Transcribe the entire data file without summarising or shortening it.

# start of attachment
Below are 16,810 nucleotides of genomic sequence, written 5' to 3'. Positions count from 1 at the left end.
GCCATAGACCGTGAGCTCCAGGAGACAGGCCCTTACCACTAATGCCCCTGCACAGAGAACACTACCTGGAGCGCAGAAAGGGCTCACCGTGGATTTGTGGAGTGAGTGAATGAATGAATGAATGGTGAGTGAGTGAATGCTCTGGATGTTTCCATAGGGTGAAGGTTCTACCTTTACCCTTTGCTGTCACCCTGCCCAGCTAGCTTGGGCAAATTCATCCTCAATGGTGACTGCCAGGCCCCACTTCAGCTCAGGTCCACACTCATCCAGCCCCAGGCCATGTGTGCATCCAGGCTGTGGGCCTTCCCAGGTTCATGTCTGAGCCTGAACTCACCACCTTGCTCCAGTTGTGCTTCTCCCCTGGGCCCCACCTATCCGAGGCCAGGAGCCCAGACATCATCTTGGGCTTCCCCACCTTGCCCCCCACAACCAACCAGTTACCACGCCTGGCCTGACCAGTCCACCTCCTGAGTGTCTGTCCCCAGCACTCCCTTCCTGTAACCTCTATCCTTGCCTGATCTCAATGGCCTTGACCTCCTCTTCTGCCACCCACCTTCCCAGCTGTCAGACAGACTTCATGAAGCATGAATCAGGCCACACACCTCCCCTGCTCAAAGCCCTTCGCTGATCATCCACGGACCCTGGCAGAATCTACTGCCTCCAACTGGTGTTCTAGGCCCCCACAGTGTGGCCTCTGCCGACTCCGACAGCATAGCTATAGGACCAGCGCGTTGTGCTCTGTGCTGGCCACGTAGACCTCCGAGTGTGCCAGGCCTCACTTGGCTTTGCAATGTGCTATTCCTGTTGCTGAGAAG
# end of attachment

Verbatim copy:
Below are 16,810 nucleotides of genomic sequence, written 5' to 3'. Positions count from 1 at the left end.
GCCATAGACCGTGAGCTCCAGGAGACAGGCCCTTACCACTAATGCCCCTGCACAGAGAACACTACCTGGAGCGCAGAAAGGGCTCACCGTGGATTTGTGGAGTGAGTGAATGAATGAATGAATGGTGAGTGAGTGAATGCTCTGGATGTTTCCATAGGGTGAAGGTTCTACCTTTACCCTTTGCTGTCACCCTGCCCAGCTAGCTTGGGCAAATTCATCCTCAATGGTGACTGCCAGGCCCCACTTCAGCTCAGGTCCACACTCATCCAGCCCCAGGCCATGTGTGCATCCAGGCTGTGGGCCTTCCCAGGTTCATGTCTGAGCCTGAACTCACCACCTTGCTCCAGTTGTGCTTCTCCCCTGGGCCCCACCTATCCGAGGCCAGGAGCCCAGACATCATCTTGGGCTTCCCCACCTTGCCCCCCACAACCAACCAGTTACCACGCCTGGCCTGACCAGTCCACCTCCTGAGTGTCTGTCCCCAGCACTCCCTTCCTGTAACCTCTATCCTTGCCTGATCTCAATGGCCTTGACCTCCTCTTCTGCCACCCACCTTCCCAGCTGTCAGACAGACTTCATGAAGCATGAATCAGGCCACACACCTCCCCTGCTCAAAGCCCTTCGCTGATCATCCACGGACCCTGGCAGAATCTACTGCCTCCAACTGGTGTTCTAGGCCCCCACAGTGTGGCCTCTGCCGACTCCGACAGCATAGCTATAGGACCAGCGCGTTGTGCTCTGTGCTGGCCACGTAGACCTCCGAGTGTGCCAGGCCTCACTTGGCTTTGCAATGTGCTATTCCTGTTGCTGAGAAG